The most common reason for thyroid surgery is the presence of nodules or tumors on the thyroid gland.
Most nodules are benign, but some can be cancerous or precancerous.
Even benign nodules can cause problems if they grow large enough to obstruct the throat, or if they stimulate the thyroid to overproduce hormones (a condition called hyperthyroidism).
Indications for surgery:
- Surgery can correct hyperthyroidism. Hyperthyroidism is frequently the result of an autoimmune disorder called Graves’ disease.
Graves’ disease causes the body to misidentify the thyroid gland as a foreign body and send antibodies to attack it.
These antibodies inflame the thyroid, causing hormone overproduction.
- Another reason for thyroid surgery is the swelling or enlargement of the thyroid gland. This is referred to as a goiter. Like large nodules, goiters can block the throat and interfere with eating, speaking, and breathing.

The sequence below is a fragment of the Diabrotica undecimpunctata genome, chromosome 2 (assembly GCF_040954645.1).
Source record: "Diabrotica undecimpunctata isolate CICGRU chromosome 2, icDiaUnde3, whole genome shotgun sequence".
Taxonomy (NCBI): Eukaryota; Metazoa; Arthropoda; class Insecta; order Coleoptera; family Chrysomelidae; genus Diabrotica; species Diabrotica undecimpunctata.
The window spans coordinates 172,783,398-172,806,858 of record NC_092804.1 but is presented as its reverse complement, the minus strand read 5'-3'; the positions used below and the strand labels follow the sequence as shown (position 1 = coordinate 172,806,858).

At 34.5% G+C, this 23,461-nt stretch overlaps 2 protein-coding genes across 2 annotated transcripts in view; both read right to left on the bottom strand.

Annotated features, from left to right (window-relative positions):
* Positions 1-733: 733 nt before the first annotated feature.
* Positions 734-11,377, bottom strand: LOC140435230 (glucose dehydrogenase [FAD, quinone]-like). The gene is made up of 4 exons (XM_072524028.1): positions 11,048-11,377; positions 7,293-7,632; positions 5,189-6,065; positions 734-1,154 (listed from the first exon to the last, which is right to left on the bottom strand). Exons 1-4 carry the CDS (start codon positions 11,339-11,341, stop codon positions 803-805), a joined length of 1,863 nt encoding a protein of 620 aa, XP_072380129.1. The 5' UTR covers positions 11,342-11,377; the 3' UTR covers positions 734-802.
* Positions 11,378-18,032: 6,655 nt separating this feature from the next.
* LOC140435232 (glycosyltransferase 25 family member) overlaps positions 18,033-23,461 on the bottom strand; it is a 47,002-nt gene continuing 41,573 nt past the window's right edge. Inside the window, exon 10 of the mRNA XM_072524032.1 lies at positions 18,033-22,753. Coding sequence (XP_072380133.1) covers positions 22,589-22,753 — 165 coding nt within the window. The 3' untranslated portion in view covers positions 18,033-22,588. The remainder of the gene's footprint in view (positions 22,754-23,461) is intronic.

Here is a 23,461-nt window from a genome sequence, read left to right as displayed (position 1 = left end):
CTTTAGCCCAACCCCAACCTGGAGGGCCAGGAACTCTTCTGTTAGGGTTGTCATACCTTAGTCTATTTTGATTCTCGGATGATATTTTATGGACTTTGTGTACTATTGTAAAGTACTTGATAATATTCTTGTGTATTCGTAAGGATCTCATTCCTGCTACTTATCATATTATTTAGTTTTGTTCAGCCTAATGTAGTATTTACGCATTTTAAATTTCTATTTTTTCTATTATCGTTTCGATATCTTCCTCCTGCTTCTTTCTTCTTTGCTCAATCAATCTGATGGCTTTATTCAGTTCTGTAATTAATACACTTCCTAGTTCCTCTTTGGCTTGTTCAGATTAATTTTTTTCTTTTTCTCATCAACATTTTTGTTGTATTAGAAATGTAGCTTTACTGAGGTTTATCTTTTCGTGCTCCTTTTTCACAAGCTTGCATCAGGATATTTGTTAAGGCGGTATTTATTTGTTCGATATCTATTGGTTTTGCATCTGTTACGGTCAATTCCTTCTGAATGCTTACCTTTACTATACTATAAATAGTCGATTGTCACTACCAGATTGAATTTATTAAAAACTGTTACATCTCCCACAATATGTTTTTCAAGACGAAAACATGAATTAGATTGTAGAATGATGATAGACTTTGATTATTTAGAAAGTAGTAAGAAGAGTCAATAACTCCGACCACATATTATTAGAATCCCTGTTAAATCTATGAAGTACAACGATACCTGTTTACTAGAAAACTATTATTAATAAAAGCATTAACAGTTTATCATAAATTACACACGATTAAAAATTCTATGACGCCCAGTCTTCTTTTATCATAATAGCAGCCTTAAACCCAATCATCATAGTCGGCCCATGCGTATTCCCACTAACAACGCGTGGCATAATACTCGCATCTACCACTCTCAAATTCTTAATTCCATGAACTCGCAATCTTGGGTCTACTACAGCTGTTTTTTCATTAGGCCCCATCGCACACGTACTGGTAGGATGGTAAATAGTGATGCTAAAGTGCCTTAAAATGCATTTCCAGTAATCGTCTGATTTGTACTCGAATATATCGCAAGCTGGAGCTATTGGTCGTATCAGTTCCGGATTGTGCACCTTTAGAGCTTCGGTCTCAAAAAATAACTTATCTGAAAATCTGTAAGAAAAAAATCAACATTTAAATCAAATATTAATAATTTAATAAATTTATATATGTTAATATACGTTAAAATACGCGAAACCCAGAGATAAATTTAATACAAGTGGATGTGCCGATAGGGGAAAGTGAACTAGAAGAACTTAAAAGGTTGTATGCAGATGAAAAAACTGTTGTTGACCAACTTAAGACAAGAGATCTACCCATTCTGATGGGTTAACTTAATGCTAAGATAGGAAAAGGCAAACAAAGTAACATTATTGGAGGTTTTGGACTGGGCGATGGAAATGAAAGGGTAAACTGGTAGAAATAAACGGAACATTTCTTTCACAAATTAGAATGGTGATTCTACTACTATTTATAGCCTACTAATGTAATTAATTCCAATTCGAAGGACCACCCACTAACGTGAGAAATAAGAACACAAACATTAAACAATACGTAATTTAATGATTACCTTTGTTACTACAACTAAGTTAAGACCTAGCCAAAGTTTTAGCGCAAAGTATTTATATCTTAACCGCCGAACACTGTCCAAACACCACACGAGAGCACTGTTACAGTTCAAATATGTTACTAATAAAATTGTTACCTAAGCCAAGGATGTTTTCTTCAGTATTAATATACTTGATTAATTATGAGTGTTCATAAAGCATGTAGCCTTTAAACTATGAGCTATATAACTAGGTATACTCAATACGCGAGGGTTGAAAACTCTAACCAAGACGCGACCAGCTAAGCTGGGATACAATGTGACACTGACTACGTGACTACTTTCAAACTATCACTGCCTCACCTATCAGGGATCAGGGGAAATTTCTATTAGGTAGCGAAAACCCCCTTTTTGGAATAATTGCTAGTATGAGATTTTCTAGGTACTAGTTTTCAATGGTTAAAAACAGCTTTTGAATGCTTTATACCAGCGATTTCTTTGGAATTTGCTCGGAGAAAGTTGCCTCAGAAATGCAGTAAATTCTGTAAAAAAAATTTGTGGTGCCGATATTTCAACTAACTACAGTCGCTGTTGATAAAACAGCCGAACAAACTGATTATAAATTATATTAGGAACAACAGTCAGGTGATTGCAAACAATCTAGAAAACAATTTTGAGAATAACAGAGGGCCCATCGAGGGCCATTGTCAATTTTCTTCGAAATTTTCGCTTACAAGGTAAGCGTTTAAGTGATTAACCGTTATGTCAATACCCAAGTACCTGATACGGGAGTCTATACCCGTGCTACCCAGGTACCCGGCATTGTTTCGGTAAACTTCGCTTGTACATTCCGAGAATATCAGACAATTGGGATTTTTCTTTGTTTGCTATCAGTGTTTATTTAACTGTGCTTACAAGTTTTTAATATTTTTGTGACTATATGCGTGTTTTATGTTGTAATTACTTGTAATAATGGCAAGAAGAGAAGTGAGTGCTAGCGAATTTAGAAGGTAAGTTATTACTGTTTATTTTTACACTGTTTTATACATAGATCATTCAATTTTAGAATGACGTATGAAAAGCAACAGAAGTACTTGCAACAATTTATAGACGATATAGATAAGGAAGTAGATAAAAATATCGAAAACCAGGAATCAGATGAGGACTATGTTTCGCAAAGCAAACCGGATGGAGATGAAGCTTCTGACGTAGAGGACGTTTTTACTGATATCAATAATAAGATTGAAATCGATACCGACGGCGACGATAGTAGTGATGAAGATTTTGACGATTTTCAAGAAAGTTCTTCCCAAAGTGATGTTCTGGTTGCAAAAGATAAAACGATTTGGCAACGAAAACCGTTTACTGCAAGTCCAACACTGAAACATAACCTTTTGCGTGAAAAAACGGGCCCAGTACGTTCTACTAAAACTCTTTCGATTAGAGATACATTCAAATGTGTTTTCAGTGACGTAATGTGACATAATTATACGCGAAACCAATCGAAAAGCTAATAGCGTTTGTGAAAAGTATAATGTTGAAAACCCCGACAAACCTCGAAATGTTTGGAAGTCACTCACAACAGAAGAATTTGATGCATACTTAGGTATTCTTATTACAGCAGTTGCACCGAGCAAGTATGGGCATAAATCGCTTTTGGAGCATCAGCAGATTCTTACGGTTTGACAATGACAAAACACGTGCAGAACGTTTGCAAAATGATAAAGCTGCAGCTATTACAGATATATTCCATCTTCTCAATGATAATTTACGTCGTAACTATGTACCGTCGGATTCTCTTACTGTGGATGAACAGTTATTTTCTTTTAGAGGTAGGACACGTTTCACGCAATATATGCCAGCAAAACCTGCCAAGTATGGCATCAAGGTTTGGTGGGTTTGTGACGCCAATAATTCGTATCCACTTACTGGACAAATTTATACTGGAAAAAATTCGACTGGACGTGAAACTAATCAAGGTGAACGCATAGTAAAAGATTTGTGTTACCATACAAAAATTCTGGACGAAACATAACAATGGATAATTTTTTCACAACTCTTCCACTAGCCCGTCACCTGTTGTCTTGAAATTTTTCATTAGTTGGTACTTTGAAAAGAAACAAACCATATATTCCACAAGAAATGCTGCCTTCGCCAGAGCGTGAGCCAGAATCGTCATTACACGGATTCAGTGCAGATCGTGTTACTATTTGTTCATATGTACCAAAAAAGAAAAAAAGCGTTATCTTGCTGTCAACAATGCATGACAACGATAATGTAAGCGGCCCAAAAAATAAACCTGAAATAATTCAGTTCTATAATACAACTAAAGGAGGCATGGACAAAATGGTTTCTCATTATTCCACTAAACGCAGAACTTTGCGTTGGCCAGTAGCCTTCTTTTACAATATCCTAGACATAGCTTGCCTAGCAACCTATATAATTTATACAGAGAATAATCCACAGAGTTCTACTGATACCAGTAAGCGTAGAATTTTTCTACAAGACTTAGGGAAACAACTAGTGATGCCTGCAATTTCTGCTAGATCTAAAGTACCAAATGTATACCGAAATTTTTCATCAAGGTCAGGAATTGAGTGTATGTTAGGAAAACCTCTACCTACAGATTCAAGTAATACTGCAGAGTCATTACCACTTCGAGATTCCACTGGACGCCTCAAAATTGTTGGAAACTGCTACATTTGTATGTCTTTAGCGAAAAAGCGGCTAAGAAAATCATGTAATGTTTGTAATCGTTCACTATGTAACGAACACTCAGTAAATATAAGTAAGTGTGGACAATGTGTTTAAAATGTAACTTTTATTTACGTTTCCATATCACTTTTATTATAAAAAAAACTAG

Types of thyroid surgery:
There are several different types of thyroid surgery. The most common are lobectomy, subtotal thyroidectomy, and total thyroidectomy.
- Sometimes, a nodule, inflammation, or swelling affects only half of the thyroid gland. When this happens, a doctor will remove only one of the two lobes. The part left behind should retain some or all of its function.
- A subtotal thyroidectomy removes the thyroid gland but leaves behind a small amount of thyroid tissue.
- This preserves some thyroid function.
- Many individuals who undergo this type of surgery develop hypothyroidism, a condition that occurs when the thyroid doesn’t produce enough hormones.
- This is treated with daily hormone supplements.